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Mighty Pen Theatre’s Living with a Dark Lord | Review

Living with a Dark LordFirst things first: Living with a Dark Lord is not about the home life of a leading politician – there are quite a few that would fit the bill. There’s a party being thrown for Shaun O’Sullivan, but he’s an off-stage character throughout. Even in stage adaptations of The Great Gatsby, the guy eventually makes an appearance at his own jamboree. ‘Happy Spawning Anniversary’, a large sign says – because Shaun detests the word ‘birthdays’. As with so many things in Shaun’s perception of the universe, there aren’t necessarily logical reasons for his lines of thinking. Until relatively recently, he has had, as a person on the autistic spectrum, great difficulty in expressing himself through verbal communication.

Shaun himself, so the audience is told late on in proceedings, is not at the party’s location, but with his parents. His sisters, Maeve, Cait and Aisling all play themselves, or at least versions of themselves – there is no reason, in my view, to doubt the authenticity of even the finest of details in this autobiographical narrative, but there may be certain events in their lives that, for any number of reasons, aren’t revealed here. I suggest these three: first, there just isn’t time for a blow-by-blow account of their upbringings, so decisions must be made as to what to include and exclude; second, some stories, frankly, aren’t very interesting; and third, some things are just better left private.

There isn’t much that falls into that third category. Shaun styles himself, apparently, as ‘The Dark Lord’, which struck me as slightly odd, especially as ‘dark lord’ denotes a character akin to Lord Voldemort from the Harry Potter novels (or films, or the Cursed Child stage show) or Satan. As this play makes clear, Shaun is not inherently evil, even if his conduct makes people who do not know him well think there’s something of the night about him. In short, he has a creative mind and an overactive imagination. I wonder what he makes of the play’s title reducing him to ‘a’ dark lord, one of many, rather than ‘the’ one and only.

Tales are regaled galore – one or two are even acted out. I found it slightly implausible that the other siblings are so unaware of what one of them is recalling: as a narrative device to inform the audience with regards to what happened years ago (and everything seemed to be years ago – there was nothing, for instance, about what Sean got up to the other day), it felt overused. It might have been more convincing overall if every so often one sibling started a story, and the others pitched in, with plausible disagreements over minor details.

The story is easy to follow and gives voice to the sorts of characters I often wonder about when watching shows about individuals who make a significant impact on those around them. As one of the sisters puts it, “You can be in the background but still be in the picture”. The extraordinary is found in the ordinary – Shaun is not, as far as I could tell, a member of Mensa. He is not producing artwork selling for four or five-figure sums, he does not give ‘TED Talks’, he does not speak nine languages – you get the idea. Yet without him, the sisters’ lives would have been quite different, and this play would never have been made.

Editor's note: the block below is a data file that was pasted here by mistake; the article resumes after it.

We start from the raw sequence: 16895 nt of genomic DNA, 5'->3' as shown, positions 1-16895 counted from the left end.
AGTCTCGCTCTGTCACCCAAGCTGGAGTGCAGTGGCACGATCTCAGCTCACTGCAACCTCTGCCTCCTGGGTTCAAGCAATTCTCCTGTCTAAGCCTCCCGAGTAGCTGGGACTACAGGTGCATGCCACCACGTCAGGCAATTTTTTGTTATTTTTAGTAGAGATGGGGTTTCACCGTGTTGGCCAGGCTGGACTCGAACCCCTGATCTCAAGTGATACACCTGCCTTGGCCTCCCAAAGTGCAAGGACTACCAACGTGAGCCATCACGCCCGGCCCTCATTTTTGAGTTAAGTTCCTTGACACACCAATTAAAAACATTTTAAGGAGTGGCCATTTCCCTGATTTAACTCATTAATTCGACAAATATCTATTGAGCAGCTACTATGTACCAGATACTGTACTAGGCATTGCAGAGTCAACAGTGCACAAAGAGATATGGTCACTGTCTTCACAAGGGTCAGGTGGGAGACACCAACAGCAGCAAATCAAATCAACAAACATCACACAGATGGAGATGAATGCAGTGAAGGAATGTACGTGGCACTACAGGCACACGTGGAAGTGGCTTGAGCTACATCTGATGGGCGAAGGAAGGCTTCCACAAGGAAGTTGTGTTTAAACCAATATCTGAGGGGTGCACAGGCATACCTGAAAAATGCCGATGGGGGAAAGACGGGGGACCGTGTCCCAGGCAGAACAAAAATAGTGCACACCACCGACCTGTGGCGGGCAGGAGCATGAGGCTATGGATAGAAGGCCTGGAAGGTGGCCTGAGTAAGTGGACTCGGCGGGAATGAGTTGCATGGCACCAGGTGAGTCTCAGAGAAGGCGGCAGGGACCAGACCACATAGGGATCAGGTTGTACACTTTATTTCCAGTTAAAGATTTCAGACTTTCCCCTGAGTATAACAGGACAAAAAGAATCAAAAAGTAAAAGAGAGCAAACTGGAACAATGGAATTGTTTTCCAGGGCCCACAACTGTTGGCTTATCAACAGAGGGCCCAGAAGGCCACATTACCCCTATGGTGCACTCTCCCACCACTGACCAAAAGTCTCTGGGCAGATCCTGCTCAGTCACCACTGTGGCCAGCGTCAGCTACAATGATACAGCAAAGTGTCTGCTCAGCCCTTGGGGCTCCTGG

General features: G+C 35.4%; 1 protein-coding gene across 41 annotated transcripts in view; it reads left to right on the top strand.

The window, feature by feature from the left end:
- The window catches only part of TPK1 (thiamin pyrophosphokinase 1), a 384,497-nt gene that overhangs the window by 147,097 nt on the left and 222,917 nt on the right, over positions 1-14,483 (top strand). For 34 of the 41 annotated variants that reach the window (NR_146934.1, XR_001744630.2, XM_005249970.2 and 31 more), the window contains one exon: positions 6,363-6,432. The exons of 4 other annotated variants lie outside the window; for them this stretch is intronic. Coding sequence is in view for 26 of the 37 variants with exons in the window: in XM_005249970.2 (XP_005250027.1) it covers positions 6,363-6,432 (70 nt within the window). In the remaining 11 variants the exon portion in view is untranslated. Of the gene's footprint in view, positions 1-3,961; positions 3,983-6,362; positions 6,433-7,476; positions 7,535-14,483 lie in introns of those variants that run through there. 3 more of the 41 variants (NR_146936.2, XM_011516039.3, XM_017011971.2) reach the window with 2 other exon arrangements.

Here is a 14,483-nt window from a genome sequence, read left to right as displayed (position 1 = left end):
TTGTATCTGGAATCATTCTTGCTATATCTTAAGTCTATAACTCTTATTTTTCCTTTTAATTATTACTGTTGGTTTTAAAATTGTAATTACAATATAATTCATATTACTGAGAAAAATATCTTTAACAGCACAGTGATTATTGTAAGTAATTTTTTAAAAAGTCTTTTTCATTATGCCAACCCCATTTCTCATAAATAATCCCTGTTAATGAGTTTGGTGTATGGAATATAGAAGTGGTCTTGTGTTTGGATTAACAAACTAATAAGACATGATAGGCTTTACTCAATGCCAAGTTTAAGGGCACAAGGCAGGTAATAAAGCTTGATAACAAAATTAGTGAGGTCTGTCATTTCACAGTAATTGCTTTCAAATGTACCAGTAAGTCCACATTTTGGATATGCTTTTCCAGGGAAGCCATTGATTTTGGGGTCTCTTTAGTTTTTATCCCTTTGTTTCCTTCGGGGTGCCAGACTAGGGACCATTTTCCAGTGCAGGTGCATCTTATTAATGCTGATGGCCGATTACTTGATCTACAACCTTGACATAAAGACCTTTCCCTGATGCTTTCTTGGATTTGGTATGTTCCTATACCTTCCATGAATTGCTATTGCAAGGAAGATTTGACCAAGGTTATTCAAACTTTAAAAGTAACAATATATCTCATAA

There are ‘should I be laughing at this?’ moments in this production, but it’s a bittersweet yet somewhat hopeful, warts-and-all portrayal of a family perpetuating the positives with the cards life has dealt them. An emotionally charged and absorbing play.

4 stars

Review by Chris Omaweng

Living with a Dark Lord is a play written, produced and performed by Maeve, Cait and Aisling O’Sullivan – the three sisters of Shaun, who prefers to be known as ‘The Dark Lord’. It’s been this way for over 15 years when Shaun gave up speaking and put on a cloak, and while this has been the norm for them, Shaun’s way of life has fascinated psychiatrists, friends and family members (but not always in a good way.)

Shaun has autism – a life-long neurological developmental disorder which becomes obvious at around three or four years old – and although the cause of autism is still a mystery, the impact it has on a person and their family is clear to see.

The play is set over the course of an evening, when three sisters come together on their brother’s 30th birthday. The sisters swap memories to fill in the gaps of their past and map out how they managed to soften his dark persona and all the times he added variety, hilarity and unexpected wisdom to their lives. As this turning point hits home, they worry about the future and whether darkness really is what the world has in store for their brother – a world only just beginning to make room for difference.

Character 1: Maeve O’Sullivan
Character 2: Cait O’Sullivan
Character 3: Aisling O’Sullivan

Director: Ruth Rundle

Friday 3rd & Saturday 4th August 2018
Drayton Arms Theatre, London

Monday 13th – Saturday 18th August 2018
The Vault, Paradise Green, Edinburgh Fringe Festival


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